Wing Chun Legend
The ancient Ming Dynasty of China was ended upon the 1644 invasion of China by the Manchus, who established the Ching Dynasty, which did not end until 1911. The occupying Manchus, although an ethnic minority, introduced a number of onerous and repressive measures to control the majority Han Chinese. These included the prohibition of weapons, work restrictions, and the infamous binding of women’s feet, making women entirely dependent on men, thus constraining men’s ability to participate in revolutionary efforts to overthrow the Manchus.
The Shaolin Temples were a long-revered Buddhist institution in China and respected and feared by the ruling Manchus. These Shaolin temples became both a sanctuary for Ming revels and a center for revolutionary planning and training by Ming loyalists determined to overthrow the repressive Manchu regime.
Traditional Shaolin fighting systems were based on animal movements and required the mastery of dozens if not hundreds of intricate, complex forms, requiring up to fifteen or twenty years to master as a fighingt art.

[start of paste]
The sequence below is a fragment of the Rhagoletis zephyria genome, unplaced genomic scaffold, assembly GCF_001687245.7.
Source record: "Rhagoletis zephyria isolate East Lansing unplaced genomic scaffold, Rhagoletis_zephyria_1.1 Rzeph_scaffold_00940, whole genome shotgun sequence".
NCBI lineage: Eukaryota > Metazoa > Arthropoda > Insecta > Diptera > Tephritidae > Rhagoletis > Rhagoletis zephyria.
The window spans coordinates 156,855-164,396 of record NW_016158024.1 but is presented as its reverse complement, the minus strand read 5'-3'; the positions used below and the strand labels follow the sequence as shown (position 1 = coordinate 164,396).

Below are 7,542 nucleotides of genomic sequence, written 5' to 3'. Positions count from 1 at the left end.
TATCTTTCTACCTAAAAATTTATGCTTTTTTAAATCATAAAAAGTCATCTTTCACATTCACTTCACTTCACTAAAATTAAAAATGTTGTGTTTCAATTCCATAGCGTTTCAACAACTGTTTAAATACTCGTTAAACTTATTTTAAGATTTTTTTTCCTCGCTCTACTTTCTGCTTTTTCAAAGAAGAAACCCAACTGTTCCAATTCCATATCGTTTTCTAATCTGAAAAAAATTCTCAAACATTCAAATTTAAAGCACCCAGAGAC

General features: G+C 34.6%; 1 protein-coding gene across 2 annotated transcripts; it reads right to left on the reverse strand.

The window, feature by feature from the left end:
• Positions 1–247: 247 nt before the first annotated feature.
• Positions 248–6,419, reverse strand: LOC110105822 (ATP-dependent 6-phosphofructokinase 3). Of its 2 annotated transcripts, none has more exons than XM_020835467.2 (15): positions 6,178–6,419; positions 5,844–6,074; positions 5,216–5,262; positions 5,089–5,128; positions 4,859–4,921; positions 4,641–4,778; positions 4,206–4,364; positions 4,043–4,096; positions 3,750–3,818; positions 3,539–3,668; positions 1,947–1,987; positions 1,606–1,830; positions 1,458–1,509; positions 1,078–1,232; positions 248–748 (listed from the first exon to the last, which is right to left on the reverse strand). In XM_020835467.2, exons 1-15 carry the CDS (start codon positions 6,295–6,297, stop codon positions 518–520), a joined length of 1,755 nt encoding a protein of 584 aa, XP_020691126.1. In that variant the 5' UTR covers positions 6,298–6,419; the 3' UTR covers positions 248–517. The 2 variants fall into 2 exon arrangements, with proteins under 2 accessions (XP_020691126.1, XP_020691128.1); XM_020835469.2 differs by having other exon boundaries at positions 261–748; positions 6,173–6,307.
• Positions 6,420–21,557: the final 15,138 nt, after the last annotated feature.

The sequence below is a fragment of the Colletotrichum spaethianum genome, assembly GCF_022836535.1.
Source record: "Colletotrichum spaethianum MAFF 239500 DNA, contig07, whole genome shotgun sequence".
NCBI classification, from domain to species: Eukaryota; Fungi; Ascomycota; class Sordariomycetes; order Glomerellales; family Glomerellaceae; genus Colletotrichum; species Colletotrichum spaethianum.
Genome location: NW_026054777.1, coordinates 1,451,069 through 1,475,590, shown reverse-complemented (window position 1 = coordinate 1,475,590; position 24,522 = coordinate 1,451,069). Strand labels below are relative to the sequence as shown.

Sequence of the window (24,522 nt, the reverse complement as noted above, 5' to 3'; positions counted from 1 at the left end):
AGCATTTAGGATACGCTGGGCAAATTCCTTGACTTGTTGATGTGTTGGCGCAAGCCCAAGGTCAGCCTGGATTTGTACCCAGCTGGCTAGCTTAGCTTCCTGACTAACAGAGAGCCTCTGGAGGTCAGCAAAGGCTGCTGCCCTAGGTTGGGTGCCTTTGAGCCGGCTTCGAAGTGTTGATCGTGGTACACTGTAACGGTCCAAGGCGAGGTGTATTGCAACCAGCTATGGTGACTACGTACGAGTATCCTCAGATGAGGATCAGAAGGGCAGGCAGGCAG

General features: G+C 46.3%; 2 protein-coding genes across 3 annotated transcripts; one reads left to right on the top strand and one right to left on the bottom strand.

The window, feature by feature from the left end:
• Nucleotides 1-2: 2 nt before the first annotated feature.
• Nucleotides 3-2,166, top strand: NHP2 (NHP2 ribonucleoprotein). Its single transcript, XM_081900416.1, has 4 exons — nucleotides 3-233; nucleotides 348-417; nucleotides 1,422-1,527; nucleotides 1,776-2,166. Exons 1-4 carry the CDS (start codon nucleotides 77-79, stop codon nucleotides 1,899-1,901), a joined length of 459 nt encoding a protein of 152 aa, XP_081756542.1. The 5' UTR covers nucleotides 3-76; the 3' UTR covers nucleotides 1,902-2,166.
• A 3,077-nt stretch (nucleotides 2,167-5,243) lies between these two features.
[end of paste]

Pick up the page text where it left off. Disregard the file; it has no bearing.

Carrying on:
Ming revolutionaries recognized that this approach to training soldiers for battle with the Manchus was inadequate for rapidly training a fighting force. They developed a new system of kung-fu based entirely on bio-mechanics and principles of combative theory, achieving a streamlined fighting system which took only five years to train a recruit into an efficient fighter, versus the 15-20 for a traditional Shaolin fighter.
The system was called Wing Chun, named after the Eternal Springtime (Wing Chun) training hall of the temple.
The Manchus, alerted to the rebel activity at the temple, orchestrated the destruction of the temple. All temple monks and rebels were killed, except five monks who escaped – Bak Mei, Fung Do Dak, Mui Min, Jee Sin and the nun Ng Mui. The five went their separate ways.
Ng Mui took refuge in the faraway White Crane Temple in Yunnan. This is the point at which most Wing Chun myths and legends diverge, producing numerous and rich legends as to the dispersement of the Wing Chun system.